As this novel, the second in the Seven Brothers series, opens, Llesho has found two of his brothers and won assistance from the great emperor of Shan. He and his cadre begin a trek meant to take them through the extensive kingdom of the dangerous Harn on their way toward Thebin. Among his companions are ChiChu, the trickster god whom Llesho came to know as a teacher and laundryman, loyal friends of his youth, a young witch who can boast of dragon blood in her veins, and the witch and witch's daughter of the Great Goddess herself. Master Markko, Llesho's greatest enemy, is still out there searching for the young prince, his powers over man and magic increasing daily. Llesho oftentimes wonders how he can possibly do the job the gods expect of him, especially when things only seem to get worse instead of better. A group of his most important friends and allies fall into the hands of the evil magician, while Llesho himself is spirited away to Ahkenbad and its dream readers - who do much to greatly increase the weight of the world on his shoulders. In time, he crosses over into Harn territory, picking up some dangerous and unlikely allies in his mission to save his captured friends and then find and kill Master Markko, the dark magician who haunts his dreams - only then can he hope to make his way home to Thebin. There will be even more required of him than that, however, as it now becomes clear that the fate of both heaven and earth depends upon his success against overwhelming odds.

This novel delineates the maturation process that turns Prince Llesho into the coming king of Thebin; incredible danger, legendary heroics, and the sacrifice of good and true friends can only make him wiser than his sixteen summers. It finally becomes apparent to him that he did indeed receive the favor of the Great Goddess on his sixteenth birthday, and he learns to hone some of the incredible gifts she blessed him with - foremost among them the ability to take control of his dreams. He struggles with guilt over those who die fighting for him, resorts to periodical fits of anguish and doubt, but travels far down the road to becoming the man and warrior who can return the very darkness stolen from the heavens by his enemies.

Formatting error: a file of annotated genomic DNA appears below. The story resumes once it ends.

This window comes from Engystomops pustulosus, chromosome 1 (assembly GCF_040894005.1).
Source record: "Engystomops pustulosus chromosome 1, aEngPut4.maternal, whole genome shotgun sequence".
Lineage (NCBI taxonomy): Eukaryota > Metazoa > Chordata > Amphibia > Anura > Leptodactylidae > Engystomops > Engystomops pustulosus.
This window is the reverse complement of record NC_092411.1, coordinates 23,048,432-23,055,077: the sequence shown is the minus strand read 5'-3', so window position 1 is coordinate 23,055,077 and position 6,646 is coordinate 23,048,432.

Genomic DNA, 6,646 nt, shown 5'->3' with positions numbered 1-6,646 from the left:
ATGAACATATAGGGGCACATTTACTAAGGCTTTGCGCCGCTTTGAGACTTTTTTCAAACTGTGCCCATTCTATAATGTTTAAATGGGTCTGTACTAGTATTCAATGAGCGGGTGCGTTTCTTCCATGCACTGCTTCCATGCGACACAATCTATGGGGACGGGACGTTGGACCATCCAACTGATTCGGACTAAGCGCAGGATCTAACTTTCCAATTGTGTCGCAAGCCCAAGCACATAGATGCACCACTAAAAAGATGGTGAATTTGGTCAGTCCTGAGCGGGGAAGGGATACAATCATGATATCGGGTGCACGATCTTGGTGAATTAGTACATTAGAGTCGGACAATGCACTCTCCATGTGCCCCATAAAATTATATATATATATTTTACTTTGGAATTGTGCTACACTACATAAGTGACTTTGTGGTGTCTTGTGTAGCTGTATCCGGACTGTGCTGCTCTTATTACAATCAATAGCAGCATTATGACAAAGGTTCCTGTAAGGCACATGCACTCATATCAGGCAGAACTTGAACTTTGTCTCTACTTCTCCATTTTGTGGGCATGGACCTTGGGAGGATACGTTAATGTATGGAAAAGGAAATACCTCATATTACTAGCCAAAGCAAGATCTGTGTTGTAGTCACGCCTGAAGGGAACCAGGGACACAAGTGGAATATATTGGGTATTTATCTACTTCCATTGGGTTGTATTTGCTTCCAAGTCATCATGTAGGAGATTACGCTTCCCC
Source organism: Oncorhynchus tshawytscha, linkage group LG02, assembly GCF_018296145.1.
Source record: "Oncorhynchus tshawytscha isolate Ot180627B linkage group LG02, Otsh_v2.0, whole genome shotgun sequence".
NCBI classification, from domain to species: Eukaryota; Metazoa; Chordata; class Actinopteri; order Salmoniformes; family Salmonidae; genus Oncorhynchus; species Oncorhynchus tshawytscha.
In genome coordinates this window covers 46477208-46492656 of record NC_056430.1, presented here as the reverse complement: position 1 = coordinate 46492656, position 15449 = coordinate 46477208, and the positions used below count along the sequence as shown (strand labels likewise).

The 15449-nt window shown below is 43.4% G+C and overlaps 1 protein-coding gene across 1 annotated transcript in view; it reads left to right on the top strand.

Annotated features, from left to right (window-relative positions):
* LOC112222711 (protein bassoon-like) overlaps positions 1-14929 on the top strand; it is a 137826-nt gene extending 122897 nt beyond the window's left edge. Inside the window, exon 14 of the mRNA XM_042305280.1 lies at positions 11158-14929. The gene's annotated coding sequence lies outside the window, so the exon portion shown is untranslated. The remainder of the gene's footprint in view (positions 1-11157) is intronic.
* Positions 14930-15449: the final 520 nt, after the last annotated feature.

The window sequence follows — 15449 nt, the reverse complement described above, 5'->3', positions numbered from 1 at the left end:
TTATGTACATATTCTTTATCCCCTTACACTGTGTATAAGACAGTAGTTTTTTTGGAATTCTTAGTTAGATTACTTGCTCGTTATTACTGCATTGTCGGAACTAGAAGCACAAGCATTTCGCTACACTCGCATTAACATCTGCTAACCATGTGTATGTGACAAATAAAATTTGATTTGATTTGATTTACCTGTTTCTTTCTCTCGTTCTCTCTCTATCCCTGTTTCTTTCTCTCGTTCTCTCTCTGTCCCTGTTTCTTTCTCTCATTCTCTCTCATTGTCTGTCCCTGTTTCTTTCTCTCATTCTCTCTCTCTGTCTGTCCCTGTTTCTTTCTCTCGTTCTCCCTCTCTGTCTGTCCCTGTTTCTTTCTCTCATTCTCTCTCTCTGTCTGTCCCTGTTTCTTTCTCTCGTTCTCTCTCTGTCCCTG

Some of the tertiary characters involved here, including some of Llesho's brothers, could do with some fleshing out, but the central cast of characters (gods and man) are wonderfully developed here. Benjamin is also highly successful at conveying the nuances and subtlety of the gods' mysterious interactions with Llesho as well as the tricky politics of diverse cultures. With every revelation comes new questions and mysteries, keeping the story fresh and exciting at every turn - just the sort of thing to leave readers clamoring for more in The Gates of Heaven, the final novel in the trilogy.
5.0 out of 5 stars Perfect way to fill a long plane ride.... 2 Aug. 2013
By D. A. Carson - Published on Amazon.com
Format:Kindle Edition
I read the first in the series and was intrigued enough to try the second. Enough action for my teenage son, enough description for my artistic daughter, and enough culture and history for me. There's enough backtracking to get the story, but if you haven't read the first one you definitely should.